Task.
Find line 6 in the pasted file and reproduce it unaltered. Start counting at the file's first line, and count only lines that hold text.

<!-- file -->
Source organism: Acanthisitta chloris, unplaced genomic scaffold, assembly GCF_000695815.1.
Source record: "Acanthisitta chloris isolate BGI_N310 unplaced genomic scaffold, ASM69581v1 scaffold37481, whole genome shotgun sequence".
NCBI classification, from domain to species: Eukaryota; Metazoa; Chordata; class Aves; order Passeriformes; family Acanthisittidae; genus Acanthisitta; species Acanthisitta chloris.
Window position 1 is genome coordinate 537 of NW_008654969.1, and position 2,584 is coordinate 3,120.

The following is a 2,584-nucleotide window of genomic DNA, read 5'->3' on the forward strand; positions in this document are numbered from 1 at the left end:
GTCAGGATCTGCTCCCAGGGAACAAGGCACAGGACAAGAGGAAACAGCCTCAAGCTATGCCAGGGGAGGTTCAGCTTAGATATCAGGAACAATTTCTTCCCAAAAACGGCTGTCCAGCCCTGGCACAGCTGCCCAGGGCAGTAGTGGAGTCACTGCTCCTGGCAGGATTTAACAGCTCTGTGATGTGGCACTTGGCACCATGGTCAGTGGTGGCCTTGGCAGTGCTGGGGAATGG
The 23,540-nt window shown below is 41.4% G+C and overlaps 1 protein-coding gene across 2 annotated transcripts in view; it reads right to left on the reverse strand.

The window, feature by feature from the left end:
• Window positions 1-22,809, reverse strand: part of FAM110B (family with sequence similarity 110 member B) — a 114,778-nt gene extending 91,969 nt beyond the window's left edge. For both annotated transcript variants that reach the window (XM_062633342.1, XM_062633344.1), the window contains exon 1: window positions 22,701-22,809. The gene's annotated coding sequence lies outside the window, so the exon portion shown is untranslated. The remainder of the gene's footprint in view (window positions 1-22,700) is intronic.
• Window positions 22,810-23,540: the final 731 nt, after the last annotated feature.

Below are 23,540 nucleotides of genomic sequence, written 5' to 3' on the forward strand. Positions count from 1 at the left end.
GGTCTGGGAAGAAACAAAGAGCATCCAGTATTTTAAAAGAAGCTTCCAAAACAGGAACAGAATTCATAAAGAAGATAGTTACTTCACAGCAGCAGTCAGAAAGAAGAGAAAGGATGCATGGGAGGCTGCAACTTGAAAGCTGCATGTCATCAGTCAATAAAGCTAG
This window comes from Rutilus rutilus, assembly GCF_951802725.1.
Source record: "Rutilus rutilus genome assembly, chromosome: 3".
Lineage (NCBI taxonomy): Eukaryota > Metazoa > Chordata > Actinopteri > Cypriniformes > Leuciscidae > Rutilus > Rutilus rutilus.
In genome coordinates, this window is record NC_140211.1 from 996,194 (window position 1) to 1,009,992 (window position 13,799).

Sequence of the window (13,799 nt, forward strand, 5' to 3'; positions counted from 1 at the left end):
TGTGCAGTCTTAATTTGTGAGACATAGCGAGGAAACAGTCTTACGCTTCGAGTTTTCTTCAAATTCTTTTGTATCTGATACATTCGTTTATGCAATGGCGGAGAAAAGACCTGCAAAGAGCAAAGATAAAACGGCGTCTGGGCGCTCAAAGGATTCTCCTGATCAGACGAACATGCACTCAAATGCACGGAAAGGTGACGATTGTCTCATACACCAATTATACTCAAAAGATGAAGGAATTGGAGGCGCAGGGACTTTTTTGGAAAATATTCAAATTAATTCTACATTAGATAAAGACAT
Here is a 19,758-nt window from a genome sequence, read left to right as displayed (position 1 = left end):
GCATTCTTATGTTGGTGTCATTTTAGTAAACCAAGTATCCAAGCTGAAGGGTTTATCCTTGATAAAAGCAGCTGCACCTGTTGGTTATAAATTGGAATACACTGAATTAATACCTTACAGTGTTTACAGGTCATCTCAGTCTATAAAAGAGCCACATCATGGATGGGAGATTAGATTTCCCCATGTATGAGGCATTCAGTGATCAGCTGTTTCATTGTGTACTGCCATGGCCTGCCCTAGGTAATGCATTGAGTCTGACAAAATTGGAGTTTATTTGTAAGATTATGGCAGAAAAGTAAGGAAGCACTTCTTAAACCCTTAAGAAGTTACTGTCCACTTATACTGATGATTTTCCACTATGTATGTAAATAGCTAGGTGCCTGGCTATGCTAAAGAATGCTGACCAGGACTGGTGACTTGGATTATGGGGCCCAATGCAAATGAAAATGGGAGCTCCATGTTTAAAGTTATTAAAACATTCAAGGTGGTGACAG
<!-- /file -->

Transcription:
GTCAGGATCTGCTCCCAGGGAACAAGGCACAGGACAAGAGGAAACAGCCTCAAGCTATGCCAGGGGAGGTTCAGCTTAGATATCAGGAACAATTTCTTCCCAAAAACGGCTGTCCAGCCCTGGCACAGCTGCCCAGGGCAGTAGTGGAGTCACTGCTCCTGGCAGGATTTAACAGCTCTGTGATGTGGCACTTGGCACCATGGTCAGTGGTGGCCTTGGCAGTGCTGGGGAATGG